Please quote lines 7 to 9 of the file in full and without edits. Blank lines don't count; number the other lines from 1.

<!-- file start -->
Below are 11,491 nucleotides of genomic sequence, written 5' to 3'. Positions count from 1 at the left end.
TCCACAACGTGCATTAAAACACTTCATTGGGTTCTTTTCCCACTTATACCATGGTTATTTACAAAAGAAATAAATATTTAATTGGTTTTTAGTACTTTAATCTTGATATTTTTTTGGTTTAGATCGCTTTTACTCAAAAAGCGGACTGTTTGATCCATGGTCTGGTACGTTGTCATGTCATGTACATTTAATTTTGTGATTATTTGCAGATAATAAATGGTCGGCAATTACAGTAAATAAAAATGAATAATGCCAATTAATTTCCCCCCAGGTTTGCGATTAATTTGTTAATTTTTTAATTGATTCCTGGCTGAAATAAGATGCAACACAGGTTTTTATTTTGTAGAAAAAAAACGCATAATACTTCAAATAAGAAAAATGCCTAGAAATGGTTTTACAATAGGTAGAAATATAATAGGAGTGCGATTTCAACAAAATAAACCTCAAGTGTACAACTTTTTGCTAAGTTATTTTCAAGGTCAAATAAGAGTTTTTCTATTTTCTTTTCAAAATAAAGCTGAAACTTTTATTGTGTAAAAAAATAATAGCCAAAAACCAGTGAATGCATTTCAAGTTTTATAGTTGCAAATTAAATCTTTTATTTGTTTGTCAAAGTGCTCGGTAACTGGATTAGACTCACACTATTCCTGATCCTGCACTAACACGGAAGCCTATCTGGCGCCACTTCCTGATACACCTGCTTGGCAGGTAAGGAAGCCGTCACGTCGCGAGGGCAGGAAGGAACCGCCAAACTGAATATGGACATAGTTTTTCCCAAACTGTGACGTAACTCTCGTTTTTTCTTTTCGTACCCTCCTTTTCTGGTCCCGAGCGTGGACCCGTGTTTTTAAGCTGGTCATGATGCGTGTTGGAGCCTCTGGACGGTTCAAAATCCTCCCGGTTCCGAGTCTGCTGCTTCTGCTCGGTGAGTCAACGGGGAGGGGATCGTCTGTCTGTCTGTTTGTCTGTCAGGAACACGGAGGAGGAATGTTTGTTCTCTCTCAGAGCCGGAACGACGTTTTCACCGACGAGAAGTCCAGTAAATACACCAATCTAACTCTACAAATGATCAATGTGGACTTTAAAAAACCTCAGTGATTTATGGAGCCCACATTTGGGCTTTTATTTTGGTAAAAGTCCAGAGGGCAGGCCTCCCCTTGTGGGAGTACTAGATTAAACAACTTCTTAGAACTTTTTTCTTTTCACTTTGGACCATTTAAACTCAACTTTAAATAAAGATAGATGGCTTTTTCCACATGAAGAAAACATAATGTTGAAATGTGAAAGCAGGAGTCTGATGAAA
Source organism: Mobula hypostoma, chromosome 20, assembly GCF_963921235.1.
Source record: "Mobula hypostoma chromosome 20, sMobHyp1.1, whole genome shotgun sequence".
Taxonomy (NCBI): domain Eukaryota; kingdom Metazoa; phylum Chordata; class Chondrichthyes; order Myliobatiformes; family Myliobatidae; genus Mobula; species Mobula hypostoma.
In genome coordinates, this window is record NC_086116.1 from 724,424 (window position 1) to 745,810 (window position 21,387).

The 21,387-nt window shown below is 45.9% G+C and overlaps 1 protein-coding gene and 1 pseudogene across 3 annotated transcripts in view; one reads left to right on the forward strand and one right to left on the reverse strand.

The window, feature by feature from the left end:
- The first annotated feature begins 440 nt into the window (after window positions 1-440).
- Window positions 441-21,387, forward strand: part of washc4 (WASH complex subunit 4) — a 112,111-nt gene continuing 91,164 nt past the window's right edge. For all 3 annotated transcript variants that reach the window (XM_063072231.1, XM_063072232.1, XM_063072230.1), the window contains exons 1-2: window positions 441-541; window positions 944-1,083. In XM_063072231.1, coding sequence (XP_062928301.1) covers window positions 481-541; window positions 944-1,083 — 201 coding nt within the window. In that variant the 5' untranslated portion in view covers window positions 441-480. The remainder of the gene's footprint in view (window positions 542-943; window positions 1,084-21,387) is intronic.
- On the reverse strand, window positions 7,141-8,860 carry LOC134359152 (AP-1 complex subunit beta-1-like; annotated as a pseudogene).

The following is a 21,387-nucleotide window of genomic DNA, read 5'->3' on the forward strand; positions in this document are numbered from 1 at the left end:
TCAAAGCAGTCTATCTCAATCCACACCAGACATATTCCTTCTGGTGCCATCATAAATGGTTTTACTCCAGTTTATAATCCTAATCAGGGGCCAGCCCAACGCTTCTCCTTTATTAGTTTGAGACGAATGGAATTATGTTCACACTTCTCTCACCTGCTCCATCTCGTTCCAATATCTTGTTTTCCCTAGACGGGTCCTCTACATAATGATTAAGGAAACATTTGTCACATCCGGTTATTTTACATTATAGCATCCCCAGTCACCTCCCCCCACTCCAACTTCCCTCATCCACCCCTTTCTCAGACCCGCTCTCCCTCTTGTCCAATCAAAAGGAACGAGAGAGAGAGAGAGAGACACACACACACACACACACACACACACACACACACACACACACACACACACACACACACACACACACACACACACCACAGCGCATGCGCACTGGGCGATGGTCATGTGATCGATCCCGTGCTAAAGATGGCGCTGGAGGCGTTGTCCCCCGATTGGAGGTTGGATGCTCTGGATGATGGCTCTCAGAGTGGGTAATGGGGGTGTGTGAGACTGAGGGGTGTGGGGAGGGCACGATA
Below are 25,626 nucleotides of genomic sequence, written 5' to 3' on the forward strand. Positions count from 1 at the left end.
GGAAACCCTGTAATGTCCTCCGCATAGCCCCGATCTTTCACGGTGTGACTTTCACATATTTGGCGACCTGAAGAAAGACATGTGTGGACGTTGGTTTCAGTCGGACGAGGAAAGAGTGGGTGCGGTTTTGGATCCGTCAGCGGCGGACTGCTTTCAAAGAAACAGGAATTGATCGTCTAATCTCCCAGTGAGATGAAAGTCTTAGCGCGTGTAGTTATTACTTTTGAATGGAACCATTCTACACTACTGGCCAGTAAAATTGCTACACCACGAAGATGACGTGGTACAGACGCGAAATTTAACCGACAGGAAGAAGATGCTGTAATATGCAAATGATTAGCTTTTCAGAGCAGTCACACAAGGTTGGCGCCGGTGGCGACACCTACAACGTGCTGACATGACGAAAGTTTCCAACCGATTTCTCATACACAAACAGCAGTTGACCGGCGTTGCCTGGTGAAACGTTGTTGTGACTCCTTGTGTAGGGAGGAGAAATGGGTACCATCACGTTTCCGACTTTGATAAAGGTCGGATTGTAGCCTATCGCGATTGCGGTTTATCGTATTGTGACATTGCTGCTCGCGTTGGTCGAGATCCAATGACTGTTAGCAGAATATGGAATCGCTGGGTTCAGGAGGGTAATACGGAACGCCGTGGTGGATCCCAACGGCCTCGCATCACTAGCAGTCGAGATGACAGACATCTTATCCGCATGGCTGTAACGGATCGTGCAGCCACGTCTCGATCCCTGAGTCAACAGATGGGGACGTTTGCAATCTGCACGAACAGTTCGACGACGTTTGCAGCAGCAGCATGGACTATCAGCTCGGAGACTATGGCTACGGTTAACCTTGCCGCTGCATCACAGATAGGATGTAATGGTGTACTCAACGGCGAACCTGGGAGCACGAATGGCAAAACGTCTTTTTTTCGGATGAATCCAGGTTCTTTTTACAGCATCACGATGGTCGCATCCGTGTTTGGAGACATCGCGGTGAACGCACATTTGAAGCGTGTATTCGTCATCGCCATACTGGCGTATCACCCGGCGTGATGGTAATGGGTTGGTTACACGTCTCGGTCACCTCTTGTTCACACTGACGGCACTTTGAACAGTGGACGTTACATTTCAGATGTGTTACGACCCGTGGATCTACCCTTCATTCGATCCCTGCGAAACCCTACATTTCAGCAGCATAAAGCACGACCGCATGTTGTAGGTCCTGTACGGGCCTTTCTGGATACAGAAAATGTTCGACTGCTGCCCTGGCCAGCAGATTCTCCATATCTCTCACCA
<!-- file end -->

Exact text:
The 21,387-nt window shown below is 45.9% G+C and overlaps 1 protein-coding gene and 1 pseudogene across 3 annotated transcripts in view; one reads left to right on the forward strand and one right to left on the reverse strand.

The window, feature by feature from the left end:
- The first annotated feature begins 440 nt into the window (after window positions 1-440).